St. Cecilia's 99th Labor Day weekend festival welcomes tens of thousands

Independence church raises funds for school

INDEPENDENCE, Ky. -- St. Cecilia Roman Catholic Church in Independence isn't one of the larger parishes in the Diocese of Covington. At about 900 families, it's only one-third the size of parishes like Immaculate Heart of Mary in Burlington or St. Timothy in Union, said St. Cecilia parishioner Ed Reynolds.

But every Labor Day weekend for the past 99 years, St. Cecilia has put on a church picnic. That picnic has grown into a three-day festival, which Reynolds believes has become the largest annual private event in the Tri-State.

"We are, like, the biggest festival nobody knows about," he said.

Well, not exactly nobody. Local firefighters estimated that at the festival earlier this month, 18,000 people crowded onto St. Cecilia's campus on Madison Pike on Saturday evening, and another 18,000 came on Sunday evening, said Cherri Pretty, the festival chairperson.

"That would have been a record crowd, both nights," she added.

Attendees come from as far as Dayton, Ohio, Reynolds said, and they return every year.

A panoramic view of the festival.

From the point of view of the city of Independence, it's a great opportunity to show this small Kenton County burg to the rest of the region, said Mayor Chris Reinersman, who runs the rubber duck races booth and serves as the festival announcer.

The latter job usually involves "talking too much and annoying people," he said.

The city's never measured the economic impact of the festival, he said, but he's sure it's a positive one. "The restaurant owners do see a definite uptick in business," he said.

What's the attraction? Music.

This year, the festival featured Little River Band, an Australian group that charted hits like "Reminiscing" in the late '70s, plus Night Ranger, known primarily for the '80s hit "Sister Christian." Both bands had performed at the festival about 10 years ago, Reynolds said.

Performers at past festivals have included '70s hitmaker Eddie Money, of "Two Tickets to Paradise" fame, and several cover bands.

The acts perform rain or shine, usually on a stage erected in the church parking lot. A Bruce Springsteen cover band played in the rain to an audience of about 10 people one year, Reynolds said. On another rainy day, about 200 crowded into the church undercroft to hear a band featuring the former lead singer of Boston.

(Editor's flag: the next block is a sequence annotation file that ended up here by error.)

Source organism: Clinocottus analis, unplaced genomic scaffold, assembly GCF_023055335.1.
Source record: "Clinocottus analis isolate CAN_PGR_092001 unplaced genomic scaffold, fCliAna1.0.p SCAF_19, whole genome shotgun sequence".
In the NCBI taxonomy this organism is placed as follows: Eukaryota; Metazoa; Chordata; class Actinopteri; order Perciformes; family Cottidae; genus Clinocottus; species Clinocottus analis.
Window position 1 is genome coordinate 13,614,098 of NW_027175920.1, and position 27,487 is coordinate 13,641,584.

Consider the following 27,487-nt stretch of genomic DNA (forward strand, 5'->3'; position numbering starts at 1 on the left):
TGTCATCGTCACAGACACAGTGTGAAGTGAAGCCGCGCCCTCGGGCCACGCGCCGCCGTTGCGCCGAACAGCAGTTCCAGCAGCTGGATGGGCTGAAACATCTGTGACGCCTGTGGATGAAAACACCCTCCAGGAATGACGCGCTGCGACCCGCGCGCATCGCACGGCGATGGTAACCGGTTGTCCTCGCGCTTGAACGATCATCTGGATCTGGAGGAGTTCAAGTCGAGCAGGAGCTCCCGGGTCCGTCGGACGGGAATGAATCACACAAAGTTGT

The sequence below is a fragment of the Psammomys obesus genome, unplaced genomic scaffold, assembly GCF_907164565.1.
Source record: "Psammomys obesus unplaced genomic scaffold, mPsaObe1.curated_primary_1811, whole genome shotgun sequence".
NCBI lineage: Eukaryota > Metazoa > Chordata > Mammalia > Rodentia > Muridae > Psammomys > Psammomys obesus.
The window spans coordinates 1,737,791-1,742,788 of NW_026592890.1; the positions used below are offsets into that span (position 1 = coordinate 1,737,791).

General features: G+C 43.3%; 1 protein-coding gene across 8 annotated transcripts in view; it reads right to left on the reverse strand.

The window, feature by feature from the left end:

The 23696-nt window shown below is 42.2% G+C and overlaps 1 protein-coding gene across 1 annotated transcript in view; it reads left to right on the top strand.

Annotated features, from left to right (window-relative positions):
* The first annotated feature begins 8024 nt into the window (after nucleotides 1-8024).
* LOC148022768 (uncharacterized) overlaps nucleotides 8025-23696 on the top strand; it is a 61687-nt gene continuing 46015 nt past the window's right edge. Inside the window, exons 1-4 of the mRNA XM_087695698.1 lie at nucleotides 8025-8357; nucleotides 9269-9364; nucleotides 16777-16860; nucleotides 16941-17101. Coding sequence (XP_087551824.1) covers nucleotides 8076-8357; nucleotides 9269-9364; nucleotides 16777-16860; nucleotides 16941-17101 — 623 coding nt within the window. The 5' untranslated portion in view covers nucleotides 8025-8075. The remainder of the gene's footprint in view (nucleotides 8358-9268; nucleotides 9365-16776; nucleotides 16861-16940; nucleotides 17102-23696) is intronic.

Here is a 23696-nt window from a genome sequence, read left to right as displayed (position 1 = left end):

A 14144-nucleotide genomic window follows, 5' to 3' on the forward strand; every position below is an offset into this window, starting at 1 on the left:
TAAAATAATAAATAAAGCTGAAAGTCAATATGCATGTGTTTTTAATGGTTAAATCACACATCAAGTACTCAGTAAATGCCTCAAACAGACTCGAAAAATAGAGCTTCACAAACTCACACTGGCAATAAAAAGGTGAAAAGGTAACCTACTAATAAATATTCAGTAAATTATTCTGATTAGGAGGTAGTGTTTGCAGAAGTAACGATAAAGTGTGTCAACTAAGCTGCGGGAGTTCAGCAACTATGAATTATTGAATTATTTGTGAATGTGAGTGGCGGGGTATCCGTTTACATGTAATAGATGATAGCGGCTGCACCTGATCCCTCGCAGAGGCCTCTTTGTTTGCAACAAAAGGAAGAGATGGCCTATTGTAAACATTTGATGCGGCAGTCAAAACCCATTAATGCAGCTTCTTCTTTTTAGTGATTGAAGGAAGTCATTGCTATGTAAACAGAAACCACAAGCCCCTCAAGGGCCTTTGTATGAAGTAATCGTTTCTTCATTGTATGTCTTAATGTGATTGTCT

"Boston basically played in our church basement," Reynolds said.

Do these acts charge less because they're playing for a nonprofit? Not at all, Reynolds said. Sometimes they want to charge more, he said, because playing a church festival can seem like a step down for them. But once they see thousands of excited fans and a great stage for them to perform on, he said, they usually feel better about it.

In 2018, when the festival celebrates its 100th anniversary, the organizers hope to bring in three national recording artists instead of two, and they're thinking of expanding the festival to four days.

One reason the festival can afford to bring in such acts is that it has had great sponsors help with the cost, Pretty said.

There's no admission charge for the concerts. The festival typically uses them to draw people in so it can make money from raffling off a Corvette or $40,000 in cash, Pretty said. Other moneymakers include beer sales: More than 20,000 beers were sold at the most recent festival, Reynolds said.

Festival profits support the church's school, Reynolds said. The profit from the festival doesn't quite wipe out the deficit that running the school creates, he said, but it does help keep tuition costs down.

On Labor Day, the church sells huge chicken dinners at $8 apiece. Marylou Kaub, 83, who was baptized in the church and has been a parishioner ever since, supervises the dinner.

The toughest part, she said, is ordering the right amount of food to feed 1,500 to 2,000 people. She doesn't want to buy too much, she said, "because it's a waste, and it eats into the profit."

This past Labor Day, 2,400 meals were sold until supplies ran out about 6 p.m., Reynolds said.

The chicken dinners are a holdover from when the festival began 99 years ago as a one-day church picnic on Labor Day.

Eleven years ago, Father Mario Tizziani became the church pastor, and challenged the church to make the festival something more. He thought getting musical acts would be the way to do that, Reynolds said, especially since St. Cecilia is the patron saint of music.

Reynolds, who was the festival chair at the time, said he printed up 800 yard-signs to publicize it. Some of them said that St. Cecilia's was the No. 1 festival in Northern Kentucky, which was not true at the time.

But sometimes, he said, you have to fake it until you make it. And it worked. He said Ernie Fletcher, the governor of Kentucky at the time, showed up at the first festival Reynolds chaired because he had heard it was the biggest in Northern Kentucky.

Kaub credited Tizziani's passion about the festival and his willingness to promote it with making it grow.

He's always reminding the parishioners that it's an opportunity for outsiders to see the face of Christ among the festival's 350 volunteers, Reinersman said.

"That's something we all focus on," he said. "People do go out of their way to make visitors feel welcome."

Print this article Back to Top